Well, the Marines asked for, and received, permission to deploy a company of M1A1 tanks to support their units in Southern Afghanistan. And according the the Army times, the US Army hasn’t totally discounted the idea:
Army Brig. Gen. Frederick Hodges finished a yearlong deployment in November as director of operations for NATO’s Regional Command-South. He said he had not heard discussions of bringing tanks to RC-South, the regional command adjacent to RC-Southwest, which is where the Marines tanks are headed.
“We did not discuss in any detail the use of [U.S. Army] tanks,” Hodges said. However, he didn’t rule it out and said tanks have a proven place in Afghanistan. The Canadian army first sent a tank squadron — about 15 tanks, equivalent to a U.S. Army tank company — in October 2006. The Danish army followed suit and sent a similar-sized unit in 2007.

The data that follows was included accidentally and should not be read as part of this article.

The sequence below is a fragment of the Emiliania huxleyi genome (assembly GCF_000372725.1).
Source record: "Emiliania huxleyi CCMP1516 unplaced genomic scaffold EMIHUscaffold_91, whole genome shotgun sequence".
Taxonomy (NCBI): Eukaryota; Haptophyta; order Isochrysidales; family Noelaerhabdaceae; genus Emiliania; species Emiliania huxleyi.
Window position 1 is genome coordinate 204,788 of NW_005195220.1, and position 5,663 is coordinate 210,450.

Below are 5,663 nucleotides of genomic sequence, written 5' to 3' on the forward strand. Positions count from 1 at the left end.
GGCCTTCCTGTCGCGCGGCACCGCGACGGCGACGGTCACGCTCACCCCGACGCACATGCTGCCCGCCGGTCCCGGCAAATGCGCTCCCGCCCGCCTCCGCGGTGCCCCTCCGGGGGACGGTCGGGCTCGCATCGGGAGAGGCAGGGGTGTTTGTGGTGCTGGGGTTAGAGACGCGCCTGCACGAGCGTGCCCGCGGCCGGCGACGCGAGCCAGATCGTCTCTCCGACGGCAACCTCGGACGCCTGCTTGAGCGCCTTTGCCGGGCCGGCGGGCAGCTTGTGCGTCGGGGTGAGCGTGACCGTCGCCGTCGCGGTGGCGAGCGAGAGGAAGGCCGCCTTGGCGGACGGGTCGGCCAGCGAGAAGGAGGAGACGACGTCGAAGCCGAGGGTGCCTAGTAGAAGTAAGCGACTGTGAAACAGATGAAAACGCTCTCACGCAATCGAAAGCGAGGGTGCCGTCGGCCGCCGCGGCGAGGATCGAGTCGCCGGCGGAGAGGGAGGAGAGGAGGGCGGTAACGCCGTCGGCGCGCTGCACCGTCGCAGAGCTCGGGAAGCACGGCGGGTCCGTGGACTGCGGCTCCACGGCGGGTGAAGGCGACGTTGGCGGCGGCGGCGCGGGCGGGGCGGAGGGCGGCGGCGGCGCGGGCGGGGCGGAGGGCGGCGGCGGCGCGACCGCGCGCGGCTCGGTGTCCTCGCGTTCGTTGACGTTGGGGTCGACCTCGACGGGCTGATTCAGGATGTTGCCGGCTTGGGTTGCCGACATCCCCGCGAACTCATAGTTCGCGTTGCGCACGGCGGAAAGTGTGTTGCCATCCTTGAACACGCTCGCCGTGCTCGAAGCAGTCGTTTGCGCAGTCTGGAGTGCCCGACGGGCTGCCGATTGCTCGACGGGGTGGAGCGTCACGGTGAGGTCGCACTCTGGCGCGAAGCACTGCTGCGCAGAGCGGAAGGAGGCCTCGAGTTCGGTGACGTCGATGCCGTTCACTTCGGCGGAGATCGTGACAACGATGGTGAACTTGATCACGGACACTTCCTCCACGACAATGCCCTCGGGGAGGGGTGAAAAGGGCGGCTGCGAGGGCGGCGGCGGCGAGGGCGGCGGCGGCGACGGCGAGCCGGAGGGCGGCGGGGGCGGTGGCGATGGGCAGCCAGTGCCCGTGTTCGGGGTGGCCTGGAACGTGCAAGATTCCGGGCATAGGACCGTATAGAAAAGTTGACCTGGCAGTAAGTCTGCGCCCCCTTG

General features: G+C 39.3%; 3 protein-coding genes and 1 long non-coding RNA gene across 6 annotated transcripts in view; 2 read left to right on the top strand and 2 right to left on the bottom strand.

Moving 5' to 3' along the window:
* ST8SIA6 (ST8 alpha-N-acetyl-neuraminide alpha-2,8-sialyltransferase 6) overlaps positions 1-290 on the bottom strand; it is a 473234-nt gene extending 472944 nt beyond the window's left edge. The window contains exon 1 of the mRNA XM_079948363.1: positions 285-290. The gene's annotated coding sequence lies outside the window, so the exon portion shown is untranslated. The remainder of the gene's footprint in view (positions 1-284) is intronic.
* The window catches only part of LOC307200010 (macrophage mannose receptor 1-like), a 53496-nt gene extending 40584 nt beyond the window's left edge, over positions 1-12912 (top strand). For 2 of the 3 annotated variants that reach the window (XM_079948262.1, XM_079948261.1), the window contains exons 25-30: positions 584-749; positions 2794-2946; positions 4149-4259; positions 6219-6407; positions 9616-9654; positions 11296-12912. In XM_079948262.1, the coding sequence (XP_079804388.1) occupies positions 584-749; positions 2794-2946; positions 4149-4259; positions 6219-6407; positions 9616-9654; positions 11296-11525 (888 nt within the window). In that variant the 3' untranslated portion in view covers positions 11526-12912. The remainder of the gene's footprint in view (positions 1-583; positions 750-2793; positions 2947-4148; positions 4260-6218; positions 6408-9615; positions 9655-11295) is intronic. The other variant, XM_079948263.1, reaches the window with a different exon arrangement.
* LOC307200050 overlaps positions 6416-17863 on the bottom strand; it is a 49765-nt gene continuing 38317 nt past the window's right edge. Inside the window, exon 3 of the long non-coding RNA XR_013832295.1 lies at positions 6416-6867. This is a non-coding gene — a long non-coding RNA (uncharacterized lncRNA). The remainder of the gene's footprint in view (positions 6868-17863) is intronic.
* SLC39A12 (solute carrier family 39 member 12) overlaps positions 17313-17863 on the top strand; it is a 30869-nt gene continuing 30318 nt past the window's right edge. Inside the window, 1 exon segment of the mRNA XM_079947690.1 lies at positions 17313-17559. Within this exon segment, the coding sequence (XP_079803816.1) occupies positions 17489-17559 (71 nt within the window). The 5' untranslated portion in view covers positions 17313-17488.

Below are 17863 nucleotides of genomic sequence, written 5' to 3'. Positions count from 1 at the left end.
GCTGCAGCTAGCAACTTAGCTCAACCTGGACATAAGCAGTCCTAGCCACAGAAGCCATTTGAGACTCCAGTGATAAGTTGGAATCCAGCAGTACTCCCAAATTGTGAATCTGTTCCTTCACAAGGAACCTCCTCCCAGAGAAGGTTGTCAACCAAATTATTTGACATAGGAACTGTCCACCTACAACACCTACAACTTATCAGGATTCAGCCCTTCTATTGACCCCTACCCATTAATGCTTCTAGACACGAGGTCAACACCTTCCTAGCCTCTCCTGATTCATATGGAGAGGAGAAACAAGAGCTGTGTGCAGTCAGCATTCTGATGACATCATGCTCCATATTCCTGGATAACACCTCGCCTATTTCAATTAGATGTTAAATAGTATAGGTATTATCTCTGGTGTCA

Army tank companies could deploy within a brigade combat team or be attached to Marine or coalition units, as happened in Iraq. The tanks would then spread out in pairs and provide support to units across the region, said David Johnson, a researcher at the Rand Corp., where he studies tank operations.
Deploying tanks could save soldiers’ lives as they prove to be more effective at pushing back assaults than some other weapon systems. Once an enemy penetrates an artillery gun’s range fan, it is useless, Johnson said. Not so for a tank. “It sure would have been nice to have an M1A2 Abrams tank at the Battle of Wanat or [Combat Outpost] Keating,” he said.
I’ll leave it to Esli, the resident tanker in our little commentariat here, to wax philosophical on where and how tanks can contribute to the fight in Afghanistan. But if the Army does decide to follow the Marines example, I hope they’ll go read what Donn Starry wrote about armor in a COIN environment.